We headed to the nearby hospital where the nurse disinfected our wounds and prescribed antibiotics to prevent any infections from spreading. Fortunately, nothing was broken and we didn’t need any stitches but we had to wear bandages, change them on a daily basis and disinfect the wounds for about 10 days until they healed.

How romantic.


This is the only picture showing my injury (you know – because I don’t like to brag)


It was our second night in Laos and we managed to find a really quaint guesthouse. The bed sheets were clean and crispy white, the pillows were fluffy and the duvet was warm and fuzzy all promising a very pleasant night’s sleep.

But wait. What the fuck is that sound? Snoring from the next room? The whistling wind? The bed cracking? Crazy birds? Buzzing mosquitoes? I couldn’t figure it out so I asked my boyfriend if he also heard it. He said he thought I was making the noise (huh?). Now I started to worry. It sounded very….wild. My boyfriend checked to see if we had forgotten to close the windows but they were tightly shut. I stayed tucked in bed, not moving, hardly breathing while he opened the lights.

I screamed.

Two bats were frantically flying above our bed! While I quickly and completely immersed myself under the bed cover, my boyfriend grabbed an umbrella trying to persuade the little creatures out the window. Of course, the more he tried the crazier the bats got. The ceiling fan was swirling at full speed and I dreaded thinking what would happen if one of the bats flew right into the blades. *insert disgusted face here*

After several failed attempts of trying to lead them safely out the window, my boyfriend finally whacked one of them with the umbrella. It fell to the floor with an audible thump. We both felt really bad but relieved at the same time. We felt even worse when we noticed the dead bat was actually quite small and, well, kind of cute. *insert sad face here*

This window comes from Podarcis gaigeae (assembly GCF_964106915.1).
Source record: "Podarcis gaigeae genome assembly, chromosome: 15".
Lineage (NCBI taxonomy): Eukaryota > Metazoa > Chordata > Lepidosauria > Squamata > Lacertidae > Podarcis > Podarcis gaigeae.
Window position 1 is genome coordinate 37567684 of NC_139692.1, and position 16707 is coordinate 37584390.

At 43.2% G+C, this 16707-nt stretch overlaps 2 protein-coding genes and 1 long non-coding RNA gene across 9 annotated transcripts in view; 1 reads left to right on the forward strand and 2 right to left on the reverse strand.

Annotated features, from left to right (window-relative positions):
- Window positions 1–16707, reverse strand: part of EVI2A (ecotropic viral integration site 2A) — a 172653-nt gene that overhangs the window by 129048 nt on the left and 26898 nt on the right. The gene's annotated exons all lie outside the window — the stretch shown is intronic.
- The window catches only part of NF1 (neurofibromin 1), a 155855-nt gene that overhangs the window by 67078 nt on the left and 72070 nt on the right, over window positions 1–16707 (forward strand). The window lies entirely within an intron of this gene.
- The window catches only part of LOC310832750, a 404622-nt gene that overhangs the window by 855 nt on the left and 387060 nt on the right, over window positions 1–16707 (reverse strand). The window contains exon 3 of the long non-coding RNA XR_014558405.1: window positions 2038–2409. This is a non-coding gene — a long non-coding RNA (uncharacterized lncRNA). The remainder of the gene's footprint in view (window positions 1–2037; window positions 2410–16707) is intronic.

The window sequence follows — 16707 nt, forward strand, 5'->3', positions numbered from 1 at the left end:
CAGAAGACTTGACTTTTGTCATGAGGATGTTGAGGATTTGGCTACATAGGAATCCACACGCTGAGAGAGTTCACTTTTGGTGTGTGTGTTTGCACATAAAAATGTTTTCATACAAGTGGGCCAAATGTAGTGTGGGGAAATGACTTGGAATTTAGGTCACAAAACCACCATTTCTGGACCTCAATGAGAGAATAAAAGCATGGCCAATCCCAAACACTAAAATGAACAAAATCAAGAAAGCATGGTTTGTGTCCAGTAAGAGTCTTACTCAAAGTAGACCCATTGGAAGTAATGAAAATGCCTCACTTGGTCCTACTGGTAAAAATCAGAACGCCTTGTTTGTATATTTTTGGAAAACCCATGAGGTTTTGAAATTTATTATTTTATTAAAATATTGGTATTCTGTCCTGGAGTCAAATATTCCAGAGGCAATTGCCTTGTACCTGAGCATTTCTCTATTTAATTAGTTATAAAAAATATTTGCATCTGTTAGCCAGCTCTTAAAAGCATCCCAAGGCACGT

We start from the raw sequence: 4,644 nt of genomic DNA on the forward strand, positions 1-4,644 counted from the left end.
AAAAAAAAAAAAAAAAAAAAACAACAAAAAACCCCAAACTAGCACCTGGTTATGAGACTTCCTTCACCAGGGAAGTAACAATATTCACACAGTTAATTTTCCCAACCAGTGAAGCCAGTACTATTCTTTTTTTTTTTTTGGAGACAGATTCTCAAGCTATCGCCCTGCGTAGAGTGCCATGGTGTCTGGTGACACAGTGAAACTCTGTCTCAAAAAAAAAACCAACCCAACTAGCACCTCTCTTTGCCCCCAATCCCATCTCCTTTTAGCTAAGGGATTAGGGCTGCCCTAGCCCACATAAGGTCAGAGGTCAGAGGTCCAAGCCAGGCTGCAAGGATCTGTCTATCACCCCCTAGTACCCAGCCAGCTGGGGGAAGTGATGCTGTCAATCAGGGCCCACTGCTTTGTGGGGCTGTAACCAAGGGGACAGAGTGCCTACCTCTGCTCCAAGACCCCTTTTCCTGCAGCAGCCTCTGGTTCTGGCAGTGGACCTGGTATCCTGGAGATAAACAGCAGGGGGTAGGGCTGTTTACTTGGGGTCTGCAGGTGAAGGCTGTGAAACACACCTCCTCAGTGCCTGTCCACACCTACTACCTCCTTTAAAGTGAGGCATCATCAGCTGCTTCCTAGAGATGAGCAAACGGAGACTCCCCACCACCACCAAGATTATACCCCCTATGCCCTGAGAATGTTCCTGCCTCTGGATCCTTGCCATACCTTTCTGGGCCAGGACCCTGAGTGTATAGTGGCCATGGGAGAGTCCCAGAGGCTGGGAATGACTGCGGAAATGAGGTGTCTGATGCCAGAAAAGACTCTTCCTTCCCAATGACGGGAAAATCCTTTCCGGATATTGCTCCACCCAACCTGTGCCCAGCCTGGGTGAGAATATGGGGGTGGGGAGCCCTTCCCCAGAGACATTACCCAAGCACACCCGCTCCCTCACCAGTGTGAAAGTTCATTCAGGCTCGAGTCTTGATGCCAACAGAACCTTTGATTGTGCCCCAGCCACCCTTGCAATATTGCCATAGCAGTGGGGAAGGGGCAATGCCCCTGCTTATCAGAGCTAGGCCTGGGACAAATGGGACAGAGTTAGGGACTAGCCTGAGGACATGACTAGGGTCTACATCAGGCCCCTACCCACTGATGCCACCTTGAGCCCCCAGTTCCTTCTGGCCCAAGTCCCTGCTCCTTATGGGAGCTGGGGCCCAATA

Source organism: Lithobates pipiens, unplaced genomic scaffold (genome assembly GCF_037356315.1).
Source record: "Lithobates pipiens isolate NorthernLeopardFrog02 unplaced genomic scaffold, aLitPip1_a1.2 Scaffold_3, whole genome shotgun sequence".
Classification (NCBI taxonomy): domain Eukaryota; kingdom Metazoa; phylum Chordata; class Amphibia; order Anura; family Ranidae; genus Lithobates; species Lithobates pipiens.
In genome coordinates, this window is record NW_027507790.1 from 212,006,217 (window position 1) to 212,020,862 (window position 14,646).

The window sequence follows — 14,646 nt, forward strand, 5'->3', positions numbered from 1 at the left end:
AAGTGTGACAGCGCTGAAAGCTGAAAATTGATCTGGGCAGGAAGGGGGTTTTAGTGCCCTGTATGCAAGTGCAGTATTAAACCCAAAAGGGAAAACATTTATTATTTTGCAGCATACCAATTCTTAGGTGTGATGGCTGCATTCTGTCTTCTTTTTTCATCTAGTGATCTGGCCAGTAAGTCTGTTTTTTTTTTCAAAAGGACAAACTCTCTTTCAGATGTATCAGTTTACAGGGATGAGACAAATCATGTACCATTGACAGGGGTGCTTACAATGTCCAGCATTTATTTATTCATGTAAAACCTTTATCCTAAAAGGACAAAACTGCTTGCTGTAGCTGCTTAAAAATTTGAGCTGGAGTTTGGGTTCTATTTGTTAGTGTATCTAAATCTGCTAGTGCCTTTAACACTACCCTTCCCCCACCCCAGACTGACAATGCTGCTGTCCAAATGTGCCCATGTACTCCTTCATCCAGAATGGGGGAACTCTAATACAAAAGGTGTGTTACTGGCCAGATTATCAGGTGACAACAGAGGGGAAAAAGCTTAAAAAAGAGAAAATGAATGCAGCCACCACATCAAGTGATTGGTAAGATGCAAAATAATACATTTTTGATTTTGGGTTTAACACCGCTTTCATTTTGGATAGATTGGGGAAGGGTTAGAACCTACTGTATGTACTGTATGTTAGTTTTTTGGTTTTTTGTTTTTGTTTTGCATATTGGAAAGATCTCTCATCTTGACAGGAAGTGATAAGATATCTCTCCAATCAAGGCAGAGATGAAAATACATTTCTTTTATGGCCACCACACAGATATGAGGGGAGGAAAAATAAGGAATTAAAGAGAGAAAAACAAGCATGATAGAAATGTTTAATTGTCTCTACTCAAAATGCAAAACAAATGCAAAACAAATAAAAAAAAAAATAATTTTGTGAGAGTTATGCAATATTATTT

It seemed the sudden death of its friend finally convinced the other bat that it had to get out of there before facing the same demise. It conceded by flying right out the window and into the night. My boyfriend promptly closed the window. While trying to figure out how the bats managed to come inside our room, he noticed some vents were left open (who would’ve thought?!).

I don’t have any pictures (because I was too busy hiding under the covers) but here is a video depicting the sound bats make.



Khonepasoi Waterfall is located on the island of Don Khong in Laos. The unstable foot bridge was a worrisome compilation of wooden slats loosely and sporadically put together allowing uneven gaps between each slat – but off I went anyways.

When I arrived in the middle of the foot bridge, I decided to capture the stunning scenery on my camera phone. Without a second thought, I turned sideways to face the waterfall and in a flash I fell through the gap between the slats. Within seconds I swiftly got up, shaking and shaken. At that moment, I realized the only thing that stopped me from falling into the gushing waters below was my knee (and, miraculously, I managed to hang on to my Iphone).